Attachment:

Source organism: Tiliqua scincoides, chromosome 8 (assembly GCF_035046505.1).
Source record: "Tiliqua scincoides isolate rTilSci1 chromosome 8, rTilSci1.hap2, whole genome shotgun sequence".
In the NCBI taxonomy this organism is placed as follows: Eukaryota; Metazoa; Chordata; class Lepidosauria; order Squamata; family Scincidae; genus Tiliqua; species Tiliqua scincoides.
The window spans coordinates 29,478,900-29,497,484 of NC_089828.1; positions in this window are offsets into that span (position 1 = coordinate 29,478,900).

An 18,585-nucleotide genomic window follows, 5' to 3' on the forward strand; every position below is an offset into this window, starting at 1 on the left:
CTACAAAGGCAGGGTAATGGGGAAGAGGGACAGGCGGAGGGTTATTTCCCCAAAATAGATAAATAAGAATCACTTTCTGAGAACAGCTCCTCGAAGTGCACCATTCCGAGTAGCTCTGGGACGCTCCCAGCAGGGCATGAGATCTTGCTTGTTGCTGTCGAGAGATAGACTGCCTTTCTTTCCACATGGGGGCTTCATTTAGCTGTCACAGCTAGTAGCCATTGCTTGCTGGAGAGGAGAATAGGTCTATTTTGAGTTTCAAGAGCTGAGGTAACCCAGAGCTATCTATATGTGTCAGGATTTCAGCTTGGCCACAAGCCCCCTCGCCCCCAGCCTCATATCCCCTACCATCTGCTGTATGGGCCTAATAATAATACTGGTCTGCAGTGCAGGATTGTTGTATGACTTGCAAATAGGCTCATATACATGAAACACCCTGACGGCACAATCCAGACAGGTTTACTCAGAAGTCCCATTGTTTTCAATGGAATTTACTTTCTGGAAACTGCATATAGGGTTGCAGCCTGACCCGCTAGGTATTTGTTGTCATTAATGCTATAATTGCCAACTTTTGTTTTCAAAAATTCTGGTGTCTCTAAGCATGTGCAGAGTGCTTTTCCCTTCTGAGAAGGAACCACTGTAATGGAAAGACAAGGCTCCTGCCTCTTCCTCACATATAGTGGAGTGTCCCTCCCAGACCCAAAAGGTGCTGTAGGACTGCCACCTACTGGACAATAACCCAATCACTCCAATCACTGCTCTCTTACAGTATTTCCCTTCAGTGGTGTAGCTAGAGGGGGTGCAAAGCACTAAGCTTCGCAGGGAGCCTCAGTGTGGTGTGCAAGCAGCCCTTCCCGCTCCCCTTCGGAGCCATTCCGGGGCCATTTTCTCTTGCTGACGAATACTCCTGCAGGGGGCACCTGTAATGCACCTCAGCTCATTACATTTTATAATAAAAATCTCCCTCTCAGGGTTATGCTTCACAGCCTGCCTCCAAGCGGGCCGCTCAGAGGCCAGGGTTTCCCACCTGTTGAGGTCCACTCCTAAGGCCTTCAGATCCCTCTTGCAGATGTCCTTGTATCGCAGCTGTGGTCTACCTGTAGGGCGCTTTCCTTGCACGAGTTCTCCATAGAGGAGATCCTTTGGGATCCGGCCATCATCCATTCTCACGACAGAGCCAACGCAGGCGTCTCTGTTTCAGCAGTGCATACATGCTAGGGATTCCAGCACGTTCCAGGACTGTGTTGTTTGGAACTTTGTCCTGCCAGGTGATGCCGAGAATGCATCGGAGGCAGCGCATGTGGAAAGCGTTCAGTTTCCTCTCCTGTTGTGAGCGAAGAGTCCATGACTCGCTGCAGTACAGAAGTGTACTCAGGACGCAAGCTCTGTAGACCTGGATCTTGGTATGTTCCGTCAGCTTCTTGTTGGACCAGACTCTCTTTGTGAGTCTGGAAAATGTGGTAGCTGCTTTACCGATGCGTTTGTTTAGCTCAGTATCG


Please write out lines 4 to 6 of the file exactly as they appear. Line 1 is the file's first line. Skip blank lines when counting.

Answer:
The window spans coordinates 29,478,900-29,497,484 of NC_089828.1; positions in this window are offsets into that span (position 1 = coordinate 29,478,900).

An 18,585-nucleotide genomic window follows, 5' to 3' on the forward strand; every position below is an offset into this window, starting at 1 on the left:
CTACAAAGGCAGGGTAATGGGGAAGAGGGACAGGCGGAGGGTTATTTCCCCAAAATAGATAAATAAGAATCACTTTCTGAGAACAGCTCCTCGAAGTGCACCATTCCGAGTAGCTCTGGGACGCTCCCAGCAGGGCATGAGATCTTGCTTGTTGCTGTCGAGAGATAGACTGCCTTTCTTTCCACATGGGGGCTTCATTTAGCTGTCACAGCTAGTAGCCATTGCTTGCTGGAGAGGAGAATAGGTCTATTTTGAGTTTCAAGAGCTGAGGTAACCCAGAGCTATCTATATGTGTCAGGATTTCAGCTTGGCCACAAGCCCCCTCGCCCCCAGCCTCATATCCCCTACCATCTGCTGTATGGGCCTAATAATAATACTGGTCTGCAGTGCAGGATTGTTGTATGACTTGCAAATAGGCTCATATACATGAAACACCCTGACGGCACAATCCAGACAGGTTTACTCAGAAGTCCCATTGTTTTCAATGGAATTTACTTTCTGGAAACTGCATATAGGGTTGCAGCCTGACCCGCTAGGTATTTGTTGTCATTAATGCTATAATTGCCAACTTTTGTTTTCAAAAATTCTGGTGTCTCTAAGCATGTGCAGAGTGCTTTTCCCTTCTGAGAAGGAACCACTGTAATGGAAAGACAAGGCTCCTGCCTCTTCCTCACATATAGTGGAGTGTCCCTCCCAGACCCAAAAGGTGCTGTAGGACTGCCACCTACTGGACAATAACCCAATCACTCCAATCACTGCTCTCTTACAGTATTTCCCTTCAGTGGTGTAGCTAGAGGGGGTGCAAAGCACTAAGCTTCGCAGGGAGCCTCAGTGTGGTGTGCAAGCAGCCCTTCCCGCTCCCCTTCGGAGCCATTCCGGGGCCATTTTCTCTTGCTGACGAATACTCCTGCAGGGGGCACCTGTAATGCACCTCAGCTCATTACATTTTATAATAAAAATCTCCCTCTCAGGGTTATGCTTCACAGCCTGCCTCCAAGCGGGCCGCTCAGAGGCCAGGGTTTCCCACCTGTTGAGGTCCACTCCTAAGGCCTTCAGATCCCTCTTGCAGATGTCCTTGTATCGCAGCTGTGGTCTACCTGTAGGGCGCTTTCCTTGCACGAGTTCTCCATAGAGGAGATCCTTTGGGATCCGGCCATCATCCATTCTCACGACAGAGCCAACGCAGGCGTCTCTGTTTCAGCAGTGCATACATGCTAGGGATTCCAGCACGTTCCAGGACTGTGTTGTTTGGAACTTTGTCCTGCCAGGTGATGCCGAGAATGCATCGGAGGCAGCGCATGTGGAAAGCGTTCAGTTTCCTCTCCTGTTGTGAGCGAAGAGTCCATGACTCGCTGCAGTACAGAAGTGTACTCAGGACGCAAGCTCTGTAGACCTGGATCTTGGTATGTTCCGTCAGCTTCTTGTTGGACCAGACTCTCTTTGTGAGTCTGGAAAATGTGGTAGCTGCTTTACCGATGCGTTTGTTTAGCTCAGTATCG